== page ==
Canada is standing in a potential position of becoming a real world power with its tar sands. No longer simply the best friend to the world, who was trusted as a peacekeeper or as an adviser. Now we have the third largest reserve of oil that brings with it immense wealth and power. As Canada looks at developing and selling its tar sands oil, the world prepares for potentially increasing disaster, CLIMATE CHANGE. It is an issue that must concern all whether here on the North American continent or across the world in China. Developing Alberta's tar sands oil will undoubtedly bring immense wealth, but it will also push our earth further into a precarious position. The tar sands require a massive output of energy to be developed, that in turn releases huge amounts of carbon into the atmosphere. All of us now fully understand that the fall out of Japan's horrendous nuclear accident will have repercussions around the globe. Whatever we do in Canada's development of the tar sands will be felt the world over as a corresponding affect on climate change, there is no escape of that fact.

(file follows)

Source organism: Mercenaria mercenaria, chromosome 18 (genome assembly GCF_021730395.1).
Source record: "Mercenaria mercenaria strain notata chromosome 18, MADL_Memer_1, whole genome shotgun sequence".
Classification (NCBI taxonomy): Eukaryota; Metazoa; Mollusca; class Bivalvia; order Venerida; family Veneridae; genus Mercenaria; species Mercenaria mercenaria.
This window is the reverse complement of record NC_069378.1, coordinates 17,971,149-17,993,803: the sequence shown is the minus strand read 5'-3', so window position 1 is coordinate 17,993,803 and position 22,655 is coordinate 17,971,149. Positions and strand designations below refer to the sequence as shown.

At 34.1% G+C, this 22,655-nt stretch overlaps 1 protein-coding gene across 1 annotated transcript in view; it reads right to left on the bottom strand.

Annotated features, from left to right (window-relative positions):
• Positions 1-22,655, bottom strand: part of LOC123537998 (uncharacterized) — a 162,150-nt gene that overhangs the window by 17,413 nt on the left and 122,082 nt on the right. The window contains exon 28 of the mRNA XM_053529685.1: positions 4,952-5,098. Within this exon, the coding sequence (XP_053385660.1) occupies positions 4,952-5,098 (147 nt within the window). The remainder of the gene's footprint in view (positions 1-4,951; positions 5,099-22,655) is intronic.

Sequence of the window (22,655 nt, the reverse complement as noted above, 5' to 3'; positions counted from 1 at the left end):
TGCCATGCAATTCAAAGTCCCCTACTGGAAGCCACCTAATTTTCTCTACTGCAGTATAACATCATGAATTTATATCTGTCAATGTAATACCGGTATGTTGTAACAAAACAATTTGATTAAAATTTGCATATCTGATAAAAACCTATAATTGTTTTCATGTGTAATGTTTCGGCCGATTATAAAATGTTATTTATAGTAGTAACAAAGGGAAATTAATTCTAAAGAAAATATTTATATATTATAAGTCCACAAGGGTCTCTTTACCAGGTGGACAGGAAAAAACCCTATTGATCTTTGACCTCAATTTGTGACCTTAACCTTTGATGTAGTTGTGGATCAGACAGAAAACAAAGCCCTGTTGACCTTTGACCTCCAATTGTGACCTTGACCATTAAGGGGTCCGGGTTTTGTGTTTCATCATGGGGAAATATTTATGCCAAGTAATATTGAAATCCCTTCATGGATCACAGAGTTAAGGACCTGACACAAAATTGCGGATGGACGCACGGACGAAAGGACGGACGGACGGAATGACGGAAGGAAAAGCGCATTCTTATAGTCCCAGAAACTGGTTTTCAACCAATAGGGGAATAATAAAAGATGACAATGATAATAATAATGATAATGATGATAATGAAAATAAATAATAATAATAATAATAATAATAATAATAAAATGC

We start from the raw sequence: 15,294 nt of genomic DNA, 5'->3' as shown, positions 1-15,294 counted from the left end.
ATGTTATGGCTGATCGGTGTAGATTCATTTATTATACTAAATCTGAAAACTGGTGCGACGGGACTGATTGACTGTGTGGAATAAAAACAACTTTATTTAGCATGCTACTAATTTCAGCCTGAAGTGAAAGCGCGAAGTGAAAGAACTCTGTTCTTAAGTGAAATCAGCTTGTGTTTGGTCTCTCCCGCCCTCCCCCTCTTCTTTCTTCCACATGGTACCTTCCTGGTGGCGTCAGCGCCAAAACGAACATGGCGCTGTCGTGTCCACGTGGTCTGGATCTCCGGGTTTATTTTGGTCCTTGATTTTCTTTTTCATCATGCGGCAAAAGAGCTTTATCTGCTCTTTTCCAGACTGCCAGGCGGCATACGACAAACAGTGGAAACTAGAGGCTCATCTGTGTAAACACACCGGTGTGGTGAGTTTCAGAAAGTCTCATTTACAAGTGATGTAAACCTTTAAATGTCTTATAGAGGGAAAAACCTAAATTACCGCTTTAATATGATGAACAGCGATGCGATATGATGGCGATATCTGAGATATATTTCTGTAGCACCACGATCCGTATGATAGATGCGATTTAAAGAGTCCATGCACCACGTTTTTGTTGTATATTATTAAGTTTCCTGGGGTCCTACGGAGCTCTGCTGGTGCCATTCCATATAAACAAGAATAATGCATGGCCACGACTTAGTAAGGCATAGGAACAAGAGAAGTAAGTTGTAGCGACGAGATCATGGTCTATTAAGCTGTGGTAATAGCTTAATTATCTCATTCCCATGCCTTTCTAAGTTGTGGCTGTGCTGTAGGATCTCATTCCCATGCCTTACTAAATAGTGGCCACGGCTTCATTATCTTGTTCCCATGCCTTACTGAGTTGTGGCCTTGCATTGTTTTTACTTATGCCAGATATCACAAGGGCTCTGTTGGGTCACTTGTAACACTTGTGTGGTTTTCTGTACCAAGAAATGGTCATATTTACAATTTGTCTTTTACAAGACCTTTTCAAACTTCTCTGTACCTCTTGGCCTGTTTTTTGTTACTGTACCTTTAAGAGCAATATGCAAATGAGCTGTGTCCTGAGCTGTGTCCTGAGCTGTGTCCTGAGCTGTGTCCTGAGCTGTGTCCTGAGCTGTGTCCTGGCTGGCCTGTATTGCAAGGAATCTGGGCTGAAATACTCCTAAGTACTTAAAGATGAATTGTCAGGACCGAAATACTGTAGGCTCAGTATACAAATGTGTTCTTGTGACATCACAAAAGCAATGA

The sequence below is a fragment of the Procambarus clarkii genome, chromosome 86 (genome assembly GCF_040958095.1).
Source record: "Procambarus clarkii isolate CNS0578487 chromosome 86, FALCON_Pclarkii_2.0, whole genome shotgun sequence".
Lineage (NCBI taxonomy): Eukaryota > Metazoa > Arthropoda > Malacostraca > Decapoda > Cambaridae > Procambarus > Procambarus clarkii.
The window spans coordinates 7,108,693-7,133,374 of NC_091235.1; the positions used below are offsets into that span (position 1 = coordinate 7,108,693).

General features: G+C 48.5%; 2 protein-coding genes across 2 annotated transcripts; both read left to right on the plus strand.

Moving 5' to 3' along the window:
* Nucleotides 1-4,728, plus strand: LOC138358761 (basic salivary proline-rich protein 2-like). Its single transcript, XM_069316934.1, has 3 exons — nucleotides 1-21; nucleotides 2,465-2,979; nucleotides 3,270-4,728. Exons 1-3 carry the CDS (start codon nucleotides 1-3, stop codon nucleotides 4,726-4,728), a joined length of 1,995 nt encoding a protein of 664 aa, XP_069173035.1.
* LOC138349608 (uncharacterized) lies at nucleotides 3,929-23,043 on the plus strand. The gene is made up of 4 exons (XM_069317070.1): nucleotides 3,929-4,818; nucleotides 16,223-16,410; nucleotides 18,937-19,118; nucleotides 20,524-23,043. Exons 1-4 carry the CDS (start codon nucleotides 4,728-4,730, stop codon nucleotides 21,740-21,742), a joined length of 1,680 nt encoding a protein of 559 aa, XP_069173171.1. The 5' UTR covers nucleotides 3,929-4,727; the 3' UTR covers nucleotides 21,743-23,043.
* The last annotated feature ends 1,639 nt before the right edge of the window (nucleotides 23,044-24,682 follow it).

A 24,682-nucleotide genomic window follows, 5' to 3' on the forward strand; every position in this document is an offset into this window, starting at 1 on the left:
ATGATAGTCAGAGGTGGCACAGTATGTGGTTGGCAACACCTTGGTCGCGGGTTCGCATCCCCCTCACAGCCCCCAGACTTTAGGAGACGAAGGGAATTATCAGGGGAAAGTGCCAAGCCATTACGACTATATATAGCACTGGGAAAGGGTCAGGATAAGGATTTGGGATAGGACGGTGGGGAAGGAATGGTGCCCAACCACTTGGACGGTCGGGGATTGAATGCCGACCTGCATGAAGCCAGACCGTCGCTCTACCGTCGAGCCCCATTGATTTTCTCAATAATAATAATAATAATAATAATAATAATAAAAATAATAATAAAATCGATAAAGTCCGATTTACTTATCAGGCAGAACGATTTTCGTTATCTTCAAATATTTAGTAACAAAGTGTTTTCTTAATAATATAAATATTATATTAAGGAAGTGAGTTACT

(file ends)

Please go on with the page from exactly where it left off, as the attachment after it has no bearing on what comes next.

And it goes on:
Still the tar sands will be developed, there is no question about it. Our insatiable need for oil has no end. China is claiming the right to develop its economy as did the West in the past. The United States' addiction to oil is evident in each and every corner of the nation. Families can't survive without two cars now, even with gas prices rising to record levels, food budgets are more likely to be trimmed to permit the four wheels to keep on rolling. Canada is not far behind with those kinds of attitudes, I simply look at my 70 plus year old neighbour across the road. He gets into his red truck four times a day, every day, to simply ride to the convenience store to buy his peeling lottery tickets.